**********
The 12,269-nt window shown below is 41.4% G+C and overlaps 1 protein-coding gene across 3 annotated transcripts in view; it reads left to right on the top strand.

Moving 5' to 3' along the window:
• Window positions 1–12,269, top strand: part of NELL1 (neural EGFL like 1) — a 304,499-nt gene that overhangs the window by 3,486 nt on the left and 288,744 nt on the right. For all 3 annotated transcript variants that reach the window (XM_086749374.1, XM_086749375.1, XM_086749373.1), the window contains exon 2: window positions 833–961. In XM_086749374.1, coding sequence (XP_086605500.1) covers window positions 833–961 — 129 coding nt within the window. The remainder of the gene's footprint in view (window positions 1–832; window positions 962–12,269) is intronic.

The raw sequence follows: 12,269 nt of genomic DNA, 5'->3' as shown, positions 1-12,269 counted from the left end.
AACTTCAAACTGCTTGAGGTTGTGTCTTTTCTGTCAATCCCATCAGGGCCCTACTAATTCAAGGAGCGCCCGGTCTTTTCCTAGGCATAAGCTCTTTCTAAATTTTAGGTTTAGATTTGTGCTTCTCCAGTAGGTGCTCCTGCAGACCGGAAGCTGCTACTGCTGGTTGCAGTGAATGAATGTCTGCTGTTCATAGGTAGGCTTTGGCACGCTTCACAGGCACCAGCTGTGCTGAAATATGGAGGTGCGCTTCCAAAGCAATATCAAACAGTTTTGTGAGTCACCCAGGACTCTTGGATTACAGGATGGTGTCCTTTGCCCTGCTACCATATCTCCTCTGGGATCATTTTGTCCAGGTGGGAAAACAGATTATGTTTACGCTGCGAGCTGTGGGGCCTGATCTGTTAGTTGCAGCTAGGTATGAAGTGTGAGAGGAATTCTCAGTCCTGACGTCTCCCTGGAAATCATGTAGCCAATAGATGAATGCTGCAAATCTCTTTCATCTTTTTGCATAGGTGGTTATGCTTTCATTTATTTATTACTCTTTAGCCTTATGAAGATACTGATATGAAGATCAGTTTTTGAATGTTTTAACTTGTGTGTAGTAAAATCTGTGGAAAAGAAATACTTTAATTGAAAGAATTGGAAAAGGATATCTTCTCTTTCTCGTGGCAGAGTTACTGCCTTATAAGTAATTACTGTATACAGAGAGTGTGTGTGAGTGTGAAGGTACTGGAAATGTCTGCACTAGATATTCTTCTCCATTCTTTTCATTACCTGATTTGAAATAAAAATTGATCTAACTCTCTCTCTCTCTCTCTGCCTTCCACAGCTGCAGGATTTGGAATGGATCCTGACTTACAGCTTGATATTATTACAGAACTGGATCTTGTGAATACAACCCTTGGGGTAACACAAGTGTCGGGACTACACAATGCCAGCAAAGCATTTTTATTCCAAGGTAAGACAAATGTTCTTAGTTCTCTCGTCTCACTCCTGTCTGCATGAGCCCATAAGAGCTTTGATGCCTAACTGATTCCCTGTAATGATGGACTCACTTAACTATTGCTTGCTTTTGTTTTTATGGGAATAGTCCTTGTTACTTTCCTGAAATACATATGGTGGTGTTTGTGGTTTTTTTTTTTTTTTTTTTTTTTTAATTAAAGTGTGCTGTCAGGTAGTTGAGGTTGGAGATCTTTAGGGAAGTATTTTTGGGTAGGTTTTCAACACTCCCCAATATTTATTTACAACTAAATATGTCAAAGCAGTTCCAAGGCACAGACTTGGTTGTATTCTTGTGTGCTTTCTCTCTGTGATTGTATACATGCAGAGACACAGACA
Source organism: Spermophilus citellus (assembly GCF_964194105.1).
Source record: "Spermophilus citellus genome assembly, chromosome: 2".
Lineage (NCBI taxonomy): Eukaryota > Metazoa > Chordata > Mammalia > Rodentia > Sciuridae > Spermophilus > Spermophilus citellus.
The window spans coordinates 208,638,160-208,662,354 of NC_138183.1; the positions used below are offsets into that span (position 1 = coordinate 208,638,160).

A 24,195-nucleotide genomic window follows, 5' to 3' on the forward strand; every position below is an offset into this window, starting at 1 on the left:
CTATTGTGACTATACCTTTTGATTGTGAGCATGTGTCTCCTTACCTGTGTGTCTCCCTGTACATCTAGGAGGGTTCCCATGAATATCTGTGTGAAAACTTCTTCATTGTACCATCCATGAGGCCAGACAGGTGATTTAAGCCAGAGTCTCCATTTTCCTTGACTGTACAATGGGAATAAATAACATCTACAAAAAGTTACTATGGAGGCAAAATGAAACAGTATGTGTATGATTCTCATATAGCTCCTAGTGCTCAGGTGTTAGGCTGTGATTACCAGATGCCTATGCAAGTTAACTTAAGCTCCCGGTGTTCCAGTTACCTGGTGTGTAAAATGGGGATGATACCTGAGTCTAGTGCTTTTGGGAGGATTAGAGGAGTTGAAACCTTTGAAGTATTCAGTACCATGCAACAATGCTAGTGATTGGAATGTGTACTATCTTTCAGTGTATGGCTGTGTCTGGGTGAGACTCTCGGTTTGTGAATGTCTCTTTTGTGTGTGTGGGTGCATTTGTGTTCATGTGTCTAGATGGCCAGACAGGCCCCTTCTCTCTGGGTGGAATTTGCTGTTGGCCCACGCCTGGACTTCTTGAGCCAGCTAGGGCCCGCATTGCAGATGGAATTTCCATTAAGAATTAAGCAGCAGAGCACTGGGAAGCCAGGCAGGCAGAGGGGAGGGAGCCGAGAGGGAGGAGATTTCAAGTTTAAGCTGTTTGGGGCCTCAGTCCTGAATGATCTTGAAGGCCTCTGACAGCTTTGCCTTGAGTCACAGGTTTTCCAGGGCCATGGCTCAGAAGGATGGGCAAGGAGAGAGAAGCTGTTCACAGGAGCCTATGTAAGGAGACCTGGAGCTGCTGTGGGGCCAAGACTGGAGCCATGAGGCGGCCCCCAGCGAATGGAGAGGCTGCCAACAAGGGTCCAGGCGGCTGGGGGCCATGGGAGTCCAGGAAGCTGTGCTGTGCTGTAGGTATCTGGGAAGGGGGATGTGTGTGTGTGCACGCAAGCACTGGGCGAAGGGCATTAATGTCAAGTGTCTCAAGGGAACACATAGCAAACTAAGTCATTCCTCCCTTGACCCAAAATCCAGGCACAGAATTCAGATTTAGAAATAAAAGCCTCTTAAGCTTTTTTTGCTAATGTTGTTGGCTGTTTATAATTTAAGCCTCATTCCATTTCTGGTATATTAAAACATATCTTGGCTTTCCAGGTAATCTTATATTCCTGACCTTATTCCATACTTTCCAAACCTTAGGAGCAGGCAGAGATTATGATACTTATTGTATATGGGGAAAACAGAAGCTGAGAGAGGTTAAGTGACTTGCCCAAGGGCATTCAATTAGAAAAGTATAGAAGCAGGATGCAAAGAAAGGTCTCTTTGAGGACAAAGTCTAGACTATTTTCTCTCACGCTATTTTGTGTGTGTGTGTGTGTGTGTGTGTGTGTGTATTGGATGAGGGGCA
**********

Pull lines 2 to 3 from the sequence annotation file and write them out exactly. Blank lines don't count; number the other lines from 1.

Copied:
Moving 5' to 3' along the window:
• Window positions 1–12,269, top strand: part of NELL1 (neural EGFL like 1) — a 304,499-nt gene that overhangs the window by 3,486 nt on the left and 288,744 nt on the right. For all 3 annotated transcript variants that reach the window (XM_086749374.1, XM_086749375.1, XM_086749373.1), the window contains exon 2: window positions 833–961. In XM_086749374.1, coding sequence (XP_086605500.1) covers window positions 833–961 — 129 coding nt within the window. The remainder of the gene's footprint in view (window positions 1–832; window positions 962–12,269) is intronic.